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Has the Bitcoin Bubble Peaked?

In a sensational reversal, revolutionary cryptocurrency Bitcoin saw its value plummet by a stunning 19% in just four days last week, highlighting just how volatile it can be. This sharp decline in value was triggered by investors streaming for the exits and shifting to Bitcoin’s rival Bitcoin Cash, because of the failed bid to expand Bitcoin’s block size.

Unlike Bitcoin, Bitcoin Cash increased its block size to eight megabytes, meaning that it can process more transactions at a faster rate, making it more attractive to merchants and those investors who supported the upgrade to Bitcoin. The sharp decline in Bitcoin’s price has created considerable speculation that the Bitcoin bubble may be close to bursting. 

Now what?

Bitcoin and cryptocurrencies exhibit many of the classic signs of being in the midst of a bubble. These include sensational claims as to its revolutionary and disruptive nature, extremely optimistic predictions about its future price, manic buying, and a parabolic price curve. While the recent sharp pullback in Bitcoin’s price underscores its volatility, it doesn’t indicate that the market has peaked or that the bubble is ready to burst.

In fact, there are signs that the feeding frenzy surrounding Bitcoin and cryptocurrencies won’t be slowing down anytime soon. Scores of investors are flocking to cryptocurrencies, and speculation is growing at an unprecedented rate. Some investors are even selling their houses and using the proceeds to bet on Bitcoin surging to even greater highs.

Initial coin offerings, otherwise known as ICOs, where tech start-ups create a new digital token or coin that is then offered to the public, continue to soar in volume and generate ever-greater interest. By September 2017, the funds raised through ICOs had grown US$516 million, or 222 times greater than the total for January.

There are signs that capital raised by ICOs will keep growing at an exponential rate. It is only mid-November, and ICO funding has already reached US$487 million, or only US$29 million less than what it was for the entire month of October. This indicates that the speculative fervour surrounding what has been described by some pundits as a new asset class has yet to die down.

It wouldn’t be unreasonable to expect Bitcoin to soar once again when the dilemma surrounding the failure to boost Bitcoin’s block size calms down.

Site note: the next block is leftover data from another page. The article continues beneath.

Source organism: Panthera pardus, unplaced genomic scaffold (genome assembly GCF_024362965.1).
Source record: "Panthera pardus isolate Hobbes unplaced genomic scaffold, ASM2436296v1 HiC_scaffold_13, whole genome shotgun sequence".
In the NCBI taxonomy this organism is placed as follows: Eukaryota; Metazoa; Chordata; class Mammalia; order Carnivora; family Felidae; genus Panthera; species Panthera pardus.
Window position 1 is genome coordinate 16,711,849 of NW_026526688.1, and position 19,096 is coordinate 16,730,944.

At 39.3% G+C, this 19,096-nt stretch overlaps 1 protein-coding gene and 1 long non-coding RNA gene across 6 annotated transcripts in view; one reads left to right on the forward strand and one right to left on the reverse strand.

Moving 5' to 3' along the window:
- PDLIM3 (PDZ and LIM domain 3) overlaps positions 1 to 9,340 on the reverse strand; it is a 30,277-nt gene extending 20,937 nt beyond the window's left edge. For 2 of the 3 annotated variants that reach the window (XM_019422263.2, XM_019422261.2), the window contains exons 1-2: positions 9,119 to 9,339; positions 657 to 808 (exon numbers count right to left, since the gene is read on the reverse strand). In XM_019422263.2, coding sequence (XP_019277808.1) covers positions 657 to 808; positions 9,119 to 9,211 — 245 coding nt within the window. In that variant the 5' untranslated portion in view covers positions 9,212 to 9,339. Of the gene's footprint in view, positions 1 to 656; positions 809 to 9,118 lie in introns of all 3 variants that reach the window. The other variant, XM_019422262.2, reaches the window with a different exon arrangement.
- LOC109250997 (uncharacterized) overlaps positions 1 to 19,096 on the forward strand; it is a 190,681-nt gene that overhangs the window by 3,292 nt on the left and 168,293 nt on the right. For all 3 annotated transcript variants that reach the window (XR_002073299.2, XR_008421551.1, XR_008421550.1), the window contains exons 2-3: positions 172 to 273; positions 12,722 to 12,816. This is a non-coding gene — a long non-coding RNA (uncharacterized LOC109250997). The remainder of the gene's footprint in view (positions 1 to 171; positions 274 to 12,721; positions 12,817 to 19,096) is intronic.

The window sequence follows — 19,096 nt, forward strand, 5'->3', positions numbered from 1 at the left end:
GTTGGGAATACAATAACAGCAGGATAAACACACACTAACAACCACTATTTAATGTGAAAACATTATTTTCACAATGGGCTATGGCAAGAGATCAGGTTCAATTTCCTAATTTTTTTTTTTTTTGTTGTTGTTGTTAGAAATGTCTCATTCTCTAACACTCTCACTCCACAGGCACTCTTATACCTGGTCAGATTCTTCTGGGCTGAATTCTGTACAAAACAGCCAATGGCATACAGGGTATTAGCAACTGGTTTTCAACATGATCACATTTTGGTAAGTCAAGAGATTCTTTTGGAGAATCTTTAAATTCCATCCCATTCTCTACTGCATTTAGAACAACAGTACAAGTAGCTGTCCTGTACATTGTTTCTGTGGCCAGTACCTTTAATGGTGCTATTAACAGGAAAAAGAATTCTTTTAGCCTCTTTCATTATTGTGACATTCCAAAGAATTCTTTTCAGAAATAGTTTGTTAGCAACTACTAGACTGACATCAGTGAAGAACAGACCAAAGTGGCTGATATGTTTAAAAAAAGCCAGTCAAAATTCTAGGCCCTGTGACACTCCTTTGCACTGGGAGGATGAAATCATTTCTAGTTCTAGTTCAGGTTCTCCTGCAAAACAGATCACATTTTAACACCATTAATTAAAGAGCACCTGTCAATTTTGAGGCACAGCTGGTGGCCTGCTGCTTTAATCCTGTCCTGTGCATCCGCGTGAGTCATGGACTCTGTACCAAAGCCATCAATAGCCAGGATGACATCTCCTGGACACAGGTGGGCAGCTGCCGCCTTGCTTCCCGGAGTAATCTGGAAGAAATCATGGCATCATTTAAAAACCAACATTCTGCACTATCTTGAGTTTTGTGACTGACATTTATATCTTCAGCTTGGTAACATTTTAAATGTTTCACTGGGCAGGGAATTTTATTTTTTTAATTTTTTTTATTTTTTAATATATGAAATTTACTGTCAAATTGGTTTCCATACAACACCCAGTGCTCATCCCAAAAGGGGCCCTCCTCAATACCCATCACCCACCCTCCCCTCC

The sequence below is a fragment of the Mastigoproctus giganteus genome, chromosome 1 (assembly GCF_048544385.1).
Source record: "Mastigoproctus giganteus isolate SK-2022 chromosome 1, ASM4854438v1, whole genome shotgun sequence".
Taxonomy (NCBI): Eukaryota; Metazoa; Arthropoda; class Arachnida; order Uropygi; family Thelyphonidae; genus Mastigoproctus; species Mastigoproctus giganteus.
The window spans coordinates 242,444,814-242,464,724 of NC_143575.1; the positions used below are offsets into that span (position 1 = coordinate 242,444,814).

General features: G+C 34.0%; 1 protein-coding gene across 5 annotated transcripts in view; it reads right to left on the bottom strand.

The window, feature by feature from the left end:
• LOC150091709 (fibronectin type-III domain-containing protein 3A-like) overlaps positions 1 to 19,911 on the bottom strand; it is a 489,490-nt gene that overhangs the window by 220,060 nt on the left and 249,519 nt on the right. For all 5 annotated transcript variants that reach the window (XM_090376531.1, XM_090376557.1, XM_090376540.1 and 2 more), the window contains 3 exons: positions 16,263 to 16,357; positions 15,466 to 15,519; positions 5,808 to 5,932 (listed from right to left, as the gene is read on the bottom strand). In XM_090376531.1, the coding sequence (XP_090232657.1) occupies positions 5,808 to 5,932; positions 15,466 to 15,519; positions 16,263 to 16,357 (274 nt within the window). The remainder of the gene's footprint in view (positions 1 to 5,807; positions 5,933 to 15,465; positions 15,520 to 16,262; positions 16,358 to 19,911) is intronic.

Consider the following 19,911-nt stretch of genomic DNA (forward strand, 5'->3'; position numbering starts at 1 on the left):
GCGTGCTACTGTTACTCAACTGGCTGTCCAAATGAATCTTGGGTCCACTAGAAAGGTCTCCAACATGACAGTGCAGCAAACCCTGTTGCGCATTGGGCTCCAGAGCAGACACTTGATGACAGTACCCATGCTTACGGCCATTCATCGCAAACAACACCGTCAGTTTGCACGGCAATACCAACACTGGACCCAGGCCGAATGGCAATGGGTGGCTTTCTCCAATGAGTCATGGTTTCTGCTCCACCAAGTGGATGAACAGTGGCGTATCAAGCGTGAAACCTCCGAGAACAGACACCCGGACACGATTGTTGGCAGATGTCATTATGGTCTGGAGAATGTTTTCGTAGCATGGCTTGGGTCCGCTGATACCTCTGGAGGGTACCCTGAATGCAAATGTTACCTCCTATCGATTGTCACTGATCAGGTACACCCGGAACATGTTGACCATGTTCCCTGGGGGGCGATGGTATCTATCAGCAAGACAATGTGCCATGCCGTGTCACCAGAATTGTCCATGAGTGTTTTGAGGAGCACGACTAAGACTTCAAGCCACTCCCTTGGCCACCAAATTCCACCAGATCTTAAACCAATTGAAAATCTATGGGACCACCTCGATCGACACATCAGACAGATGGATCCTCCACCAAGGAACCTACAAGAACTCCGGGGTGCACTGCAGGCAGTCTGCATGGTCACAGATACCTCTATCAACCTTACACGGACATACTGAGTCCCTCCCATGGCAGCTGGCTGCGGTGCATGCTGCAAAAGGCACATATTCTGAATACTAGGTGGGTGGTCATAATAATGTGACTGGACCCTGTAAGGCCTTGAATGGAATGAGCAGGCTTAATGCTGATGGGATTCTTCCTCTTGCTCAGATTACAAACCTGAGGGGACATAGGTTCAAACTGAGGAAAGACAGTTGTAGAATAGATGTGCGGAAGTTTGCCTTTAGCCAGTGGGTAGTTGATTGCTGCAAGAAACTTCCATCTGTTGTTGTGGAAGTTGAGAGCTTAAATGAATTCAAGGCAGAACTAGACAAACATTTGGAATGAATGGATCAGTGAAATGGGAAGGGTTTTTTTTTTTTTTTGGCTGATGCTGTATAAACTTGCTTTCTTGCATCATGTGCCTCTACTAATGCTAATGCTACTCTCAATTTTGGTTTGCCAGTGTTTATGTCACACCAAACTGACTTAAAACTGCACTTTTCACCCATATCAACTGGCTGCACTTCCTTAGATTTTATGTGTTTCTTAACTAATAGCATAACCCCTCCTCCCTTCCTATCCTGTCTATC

So what?

While the bubble may not have burst, it is only a matter of time before it does. The massive run-up in Bitcoin’s value is based on the expectation that demand will grow exponentially once it is accepted as a mainstream currency.

Nonetheless, merchant acceptance remains low. An article from Bloomberg indicated that retailers generally are skeptical about taking Bitcoin, and that only three of the top 500 online merchants accept it. Bitcoin’s extreme volatility not only makes it an unattractive investment and poor store of value, but it is also an inferior as well as unappealing currency.

One online retailing platform that does accept Bitcoin is Canada’s own rapidly growing online retailing platform Shopify Inc. (TSX:SHOP)(NYSE:SHOP). For those investors seeking a high-growth stock that is positioned to benefit from disruptive new technologies and the transformation of retail industry, Shopify is a very attractive investment. It provides an integrated suite of products that allows retailers to establish an online presence and manage their back office.

Shopify is growing at a rapid rate, as evidenced by monthly recurring revenue for the first nine months of 2017 increasing by 65% compared to a year earlier. That rapid growth will continue, because e-commerce sales in Canada alone are forecast to rise by 40% in value by the end of 2019, while, globally, they are expected to top US$4 trillion by 2020.

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Fool contributor Matt Smith has no position in any stocks mentioned. Tom Gardner owns shares of Shopify. The Motley Fool owns shares of Shopify and SHOPIFY INC.

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